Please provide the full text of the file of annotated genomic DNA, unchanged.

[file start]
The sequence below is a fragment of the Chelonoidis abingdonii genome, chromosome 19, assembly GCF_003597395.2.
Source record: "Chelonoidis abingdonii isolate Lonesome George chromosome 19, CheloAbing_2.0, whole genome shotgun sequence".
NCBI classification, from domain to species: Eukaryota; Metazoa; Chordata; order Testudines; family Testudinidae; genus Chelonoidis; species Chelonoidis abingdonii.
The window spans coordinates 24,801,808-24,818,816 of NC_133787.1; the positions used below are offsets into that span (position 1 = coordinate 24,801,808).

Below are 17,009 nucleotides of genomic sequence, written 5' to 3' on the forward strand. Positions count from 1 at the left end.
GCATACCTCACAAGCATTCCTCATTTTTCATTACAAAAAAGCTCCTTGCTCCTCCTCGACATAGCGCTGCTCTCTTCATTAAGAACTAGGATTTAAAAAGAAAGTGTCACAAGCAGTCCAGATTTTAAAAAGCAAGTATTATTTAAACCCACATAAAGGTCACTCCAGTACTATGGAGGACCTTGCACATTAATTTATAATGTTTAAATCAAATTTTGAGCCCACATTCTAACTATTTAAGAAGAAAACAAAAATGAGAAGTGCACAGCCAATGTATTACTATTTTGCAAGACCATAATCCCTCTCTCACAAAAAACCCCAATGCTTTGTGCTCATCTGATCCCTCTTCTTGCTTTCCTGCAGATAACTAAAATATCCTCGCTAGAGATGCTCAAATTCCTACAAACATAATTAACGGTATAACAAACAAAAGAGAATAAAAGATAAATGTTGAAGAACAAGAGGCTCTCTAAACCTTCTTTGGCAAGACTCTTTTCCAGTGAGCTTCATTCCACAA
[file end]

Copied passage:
The sequence below is a fragment of the Chelonoidis abingdonii genome, chromosome 19, assembly GCF_003597395.2.
Source record: "Chelonoidis abingdonii isolate Lonesome George chromosome 19, CheloAbing_2.0, whole genome shotgun sequence".
NCBI classification, from domain to species: Eukaryota; Metazoa; Chordata; order Testudines; family Testudinidae; genus Chelonoidis; species Chelonoidis abingdonii.
The window spans coordinates 24,801,808-24,818,816 of NC_133787.1; the positions used below are offsets into that span (position 1 = coordinate 24,801,808).

Below are 17,009 nucleotides of genomic sequence, written 5' to 3' on the forward strand. Positions count from 1 at the left end.
GCATACCTCACAAGCATTCCTCATTTTTCATTACAAAAAAGCTCCTTGCTCCTCCTCGACATAGCGCTGCTCTCTTCATTAAGAACTAGGATTTAAAAAGAAAGTGTCACAAGCAGTCCAGATTTTAAAAAGCAAGTATTATTTAAACCCACATAAAGGTCACTCCAGTACTATGGAGGACCTTGCACATTAATTTATAATGTTTAAATCAAATTTTGAGCCCACATTCTAACTATTTAAGAAGAAAACAAAAATGAGAAGTGCACAGCCAATGTATTACTATTTTGCAAGACCATAATCCCTCTCTCACAAAAAACCCCAATGCTTTGTGCTCATCTGATCCCTCTTCTTGCTTTCCTGCAGATAACTAAAATATCCTCGCTAGAGATGCTCAAATTCCTACAAACATAATTAACGGTATAACAAACAAAAGAGAATAAAAGATAAATGTTGAAGAACAAGAGGCTCTCTAAACCTTCTTTGGCAAGACTCTTTTCCAGTGAGCTTCATTCCACAA